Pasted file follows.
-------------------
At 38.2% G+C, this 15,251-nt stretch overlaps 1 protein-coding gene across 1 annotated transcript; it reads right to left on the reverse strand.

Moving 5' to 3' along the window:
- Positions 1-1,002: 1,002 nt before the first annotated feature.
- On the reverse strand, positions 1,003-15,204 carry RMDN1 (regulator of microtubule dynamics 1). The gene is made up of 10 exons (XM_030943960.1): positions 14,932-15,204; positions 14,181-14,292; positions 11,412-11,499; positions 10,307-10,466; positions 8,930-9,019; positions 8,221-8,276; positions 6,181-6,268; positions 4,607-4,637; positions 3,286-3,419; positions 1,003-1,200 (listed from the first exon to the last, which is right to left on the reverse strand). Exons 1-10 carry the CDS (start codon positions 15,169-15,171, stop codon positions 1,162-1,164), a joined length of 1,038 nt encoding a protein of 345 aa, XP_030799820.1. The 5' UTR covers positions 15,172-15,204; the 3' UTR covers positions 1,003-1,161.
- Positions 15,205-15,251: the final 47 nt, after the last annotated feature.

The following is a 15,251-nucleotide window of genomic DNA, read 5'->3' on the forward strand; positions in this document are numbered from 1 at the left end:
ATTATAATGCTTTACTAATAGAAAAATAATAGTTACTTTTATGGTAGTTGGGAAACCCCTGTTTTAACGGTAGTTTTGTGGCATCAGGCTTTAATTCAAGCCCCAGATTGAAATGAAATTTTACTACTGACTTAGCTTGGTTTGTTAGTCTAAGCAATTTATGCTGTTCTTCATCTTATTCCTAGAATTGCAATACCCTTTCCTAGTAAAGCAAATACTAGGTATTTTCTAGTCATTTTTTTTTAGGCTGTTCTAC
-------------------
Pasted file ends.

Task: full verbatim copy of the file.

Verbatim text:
At 38.2% G+C, this 15,251-nt stretch overlaps 1 protein-coding gene across 1 annotated transcript; it reads right to left on the reverse strand.

Moving 5' to 3' along the window:
- Positions 1-1,002: 1,002 nt before the first annotated feature.
- On the reverse strand, positions 1,003-15,204 carry RMDN1 (regulator of microtubule dynamics 1). The gene is made up of 10 exons (XM_030943960.1): positions 14,932-15,204; positions 14,181-14,292; positions 11,412-11,499; positions 10,307-10,466; positions 8,930-9,019; positions 8,221-8,276; positions 6,181-6,268; positions 4,607-4,637; positions 3,286-3,419; positions 1,003-1,200 (listed from the first exon to the last, which is right to left on the reverse strand). Exons 1-10 carry the CDS (start codon positions 15,169-15,171, stop codon positions 1,162-1,164), a joined length of 1,038 nt encoding a protein of 345 aa, XP_030799820.1. The 5' UTR covers positions 15,172-15,204; the 3' UTR covers positions 1,003-1,161.
- Positions 15,205-15,251: the final 47 nt, after the last annotated feature.

The following is a 15,251-nucleotide window of genomic DNA, read 5'->3' on the forward strand; positions in this document are numbered from 1 at the left end:
ATTATAATGCTTTACTAATAGAAAAATAATAGTTACTTTTATGGTAGTTGGGAAACCCCTGTTTTAACGGTAGTTTTGTGGCATCAGGCTTTAATTCAAGCCCCAGATTGAAATGAAATTTTACTACTGACTTAGCTTGGTTTGTTAGTCTAAGCAATTTATGCTGTTCTTCATCTTATTCCTAGAATTGCAATACCCTTTCCTAGTAAAGCAAATACTAGGTATTTTCTAGTCATTTTTTTTTAGGCTGTTCTAC